We talked at length about this issue when we studied 1:27. Do you remember this chart? So often Christians and churches are held together by fragile forces that can change in a moment. And Satan can easily put a wedge between them. (Chart) Therefore, it is essential that we keep the gospel mission at the center of our fellowship and that we squash any conflict that comes in the way of the gospel.

Maybe you are struggling to get along with a fellow believer. Step back and to honestly evaluate if the source of your conflict is worth hindering the gospel of Christ, because conflicts between Christians always compromise gospel witness. If not, then you need to do everything in your power to resolve it. Don’t let personal preferences, egos, and other nonsense cost you something far more valuable than what you are fighting over.

The same is true in marriage and family. So often we get bent out of shape over the smallest things, and we forget the unity we have in the Lord. Remember that what unites you is so much bigger than what divides you, and find a way to work it out. So, Paul challenges Euodia and Syntyche to be of the same mind, then in v. 3, he challenges the church to…

Help each other reconcile (v. 3). We can’t know for certain who the “true companion” is. It’s possible that Luke was in Philippi at the time, so it may be him. Regardless, Paul calls on a mature spiritual leader, who was clearly known as Paul’s companion to help Euodia and Syntyche reconcile.

Again, I’m reminded of 1 Corinthians 6. People were struggling to work through differences, and Paul asks, “Is it so, that there is not a wise man among you, not even one, who will be able to judge between his brethren” (v. 5)? Sometimes, when we are in the heat of a conflict, it’s very difficult to see clearly. It can be helpful to bring in a 3rd party, with an unbiased set of eyes to help both sides to see the situation clearly. It’s a simple way we can lean on the church and that we can serve each other.

As such, v. 3 challenges all of us that we should be watching for conflicts among brothers, married couples, and families. When you see people struggling, don’t pretend you don’t notice. Instead, love them enough to make yourself available to help or to get help. It may seem small, but you can play a huge role in serving others and advancing the gospel by being a peacemaker. The final challenge in v. 3 is…

Remember our common destiny. Verse 3 ends by saying of all Paul’s coworkers in Philippi, “Whose namesare in the Book of Life.” Paul is gently reminding everyone that we are all brothers who are all going to heaven. We have far more that unites than divides us.

Remember all that you have in the gospel, and keep a big perspective on heaven, because in light of eternity, most of our conflicts are pretty small. So, the first mark of genuine godliness is unity in the Lord. Then notice in v. 4 a second mark of genuine godliness. True believers must…

II.  Rejoice in the Lord (v. 4).

This verse is so encouraging and hopeful, because of what it says about the fundamental nature of Christianity. Doug Fee captures the sense well when he states, “The wearing of black and the long face, which so often came to typify some later expressions of Christian piety, are totally foreign to the Pauline version; Paul the theologian of grace is equally the theologian of joy.”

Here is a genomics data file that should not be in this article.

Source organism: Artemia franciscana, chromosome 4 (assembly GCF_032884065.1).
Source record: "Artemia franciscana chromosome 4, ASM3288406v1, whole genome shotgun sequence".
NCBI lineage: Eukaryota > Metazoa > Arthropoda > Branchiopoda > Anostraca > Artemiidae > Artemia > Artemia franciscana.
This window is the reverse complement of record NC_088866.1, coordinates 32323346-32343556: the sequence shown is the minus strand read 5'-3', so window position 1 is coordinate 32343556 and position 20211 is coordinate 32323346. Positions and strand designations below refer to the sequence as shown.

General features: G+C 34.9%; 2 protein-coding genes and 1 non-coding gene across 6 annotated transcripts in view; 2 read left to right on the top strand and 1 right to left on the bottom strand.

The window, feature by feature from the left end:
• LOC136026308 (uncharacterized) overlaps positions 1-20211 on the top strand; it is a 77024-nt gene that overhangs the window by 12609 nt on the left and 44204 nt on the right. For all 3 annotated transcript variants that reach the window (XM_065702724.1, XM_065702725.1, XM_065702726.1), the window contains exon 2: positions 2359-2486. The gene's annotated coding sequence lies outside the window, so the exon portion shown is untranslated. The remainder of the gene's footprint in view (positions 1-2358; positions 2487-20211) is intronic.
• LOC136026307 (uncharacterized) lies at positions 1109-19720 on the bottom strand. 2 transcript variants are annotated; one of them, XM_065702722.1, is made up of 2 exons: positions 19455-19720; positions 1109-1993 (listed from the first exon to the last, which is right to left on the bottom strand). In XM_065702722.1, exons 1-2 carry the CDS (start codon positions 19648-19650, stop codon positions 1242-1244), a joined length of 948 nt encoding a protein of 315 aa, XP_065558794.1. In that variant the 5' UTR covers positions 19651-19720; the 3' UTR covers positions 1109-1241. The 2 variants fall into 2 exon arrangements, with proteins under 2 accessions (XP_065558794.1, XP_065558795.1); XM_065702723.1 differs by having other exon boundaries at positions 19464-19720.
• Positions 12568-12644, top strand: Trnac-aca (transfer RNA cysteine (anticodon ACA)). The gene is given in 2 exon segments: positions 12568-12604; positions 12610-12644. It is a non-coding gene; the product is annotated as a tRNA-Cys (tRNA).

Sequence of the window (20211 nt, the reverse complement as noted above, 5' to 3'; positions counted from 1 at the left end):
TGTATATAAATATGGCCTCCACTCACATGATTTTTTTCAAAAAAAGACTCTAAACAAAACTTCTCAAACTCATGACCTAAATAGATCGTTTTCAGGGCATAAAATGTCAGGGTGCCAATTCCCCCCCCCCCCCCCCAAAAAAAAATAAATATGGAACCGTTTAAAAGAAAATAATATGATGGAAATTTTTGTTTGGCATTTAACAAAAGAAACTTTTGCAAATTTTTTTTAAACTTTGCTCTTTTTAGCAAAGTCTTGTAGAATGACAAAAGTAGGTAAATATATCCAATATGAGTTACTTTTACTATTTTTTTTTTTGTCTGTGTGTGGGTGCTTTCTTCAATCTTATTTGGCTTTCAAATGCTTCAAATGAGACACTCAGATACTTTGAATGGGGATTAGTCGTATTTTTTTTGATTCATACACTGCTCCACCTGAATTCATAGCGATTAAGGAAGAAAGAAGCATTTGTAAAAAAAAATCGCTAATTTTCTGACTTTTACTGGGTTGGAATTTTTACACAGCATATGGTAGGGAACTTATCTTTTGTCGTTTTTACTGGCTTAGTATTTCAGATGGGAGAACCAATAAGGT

I like that. The fruit of the Spirit is not a boring, cold, fun-sucking life. No, the fruit of the Spirit is joy. 1 Thessalonians 5:16 commands us, “Rejoice always.” And our text commands us to “rejoice in the Lord always.” Joy is the normal state of the believer. And in case we still aren’t sure, he repeats the command, “Again I will say, rejoice!” God wants us to rejoice.

But you might think, “How is that possible considering when my life is so difficult?” That’s a fair question. To answer it, we first need to make sure we are rightly understanding what Christian joy truly is. I’d like to make 4 statements regarding the nature of true Christian joy. First…

Worldly joy is circumstantial and ever changing; biblical joy is permanent (Phil 4:11–13). This is important, because our temperament often rises and falls with the circumstances of life. We’re just riding the waves of circumstances. It’s very hard way to live. But notice what Paul says in vv. 11–13. For now, notice that Paul’s joy was in Christ, not his circumstances. Christ was Paul’s anchor no matter how the sea raged. I’ll say more in a moment about why this so. Second…

Worldly joy is the pursuit of a fluctuating feeling; biblical joy is the pursuit of joy in God (Ps 73:25–26). There is probably nothing that is more American than the desire to feel happy. The fundamental promise of modern psychology, the sexual revolution, most advertisements, and many other things is that we can make you feel good, feel happy.

But the problem with living to be happy is that feelings will always be wobbly. It’s like trying to build a house on Jell-O. It’s bound to collapse. However, biblical joy is much firmer than shifting emotions, because it is rooted in the nature and promises of God (Ps 73:25–26).

The psalmist says “My flesh and my heart fail,” so he didn’t always feel happy. But through it all, God was his strength. He had a deep joy in God that circumstances could not destroy.

Therefore, don’t think that Philippians 4:4 is commanding you to chase a fleeting feeling. Instead, God is calling us to experience a far deeper and more stable joy that it is rooted in the nature and promises of God and the power of the gospel. Third…